John Banville's many books include The Sea, which won the 2007 Man Booker Prize, The Infinities, the newly released Ancient Light, and several crime novels under the pseudonym Benjamin Black.
From his Q & A with Noah Charney at The Daily Beast:
Your work has been variously, and positively, compared to Nabokov, Dostoevsky, and Camus, to name a few. Which authors were formative to your writing style, and which comparison do you think is the nearest approximation?Learn about the book John Banville most wants his kids to read.
Nabokov was a great love of my youth, but I find his artistic self-absorption and tone of self-satisfaction increasingly irritating. Dostoevsky is such a bad writer it is hard to take him seriously as a novelist, though he is a wonderful philosopher. Ditto Camus, though perhaps “wonderful” is a bit strong. What is odd is that no one ever seems to notice that the two real influences on my work are Yeats and Henry James.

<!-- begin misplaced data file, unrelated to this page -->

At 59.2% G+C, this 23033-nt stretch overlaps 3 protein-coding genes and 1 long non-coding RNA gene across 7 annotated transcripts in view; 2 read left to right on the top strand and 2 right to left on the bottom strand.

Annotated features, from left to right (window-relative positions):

Authors who have not won multiple awards (or indeed any) are always curious how the winning of awards affects one’s career.
The effect of prizes on one’s career—if that is what to call it—is considerable, since they give one more clout with publishers and more notoriety among journalists. The effect on one’s writing, however, is nil—otherwise, one would be in deep trouble. All prizes are more or less lotteries. To take the judgement of prize juries as a measure of one’s talent would be...[read on].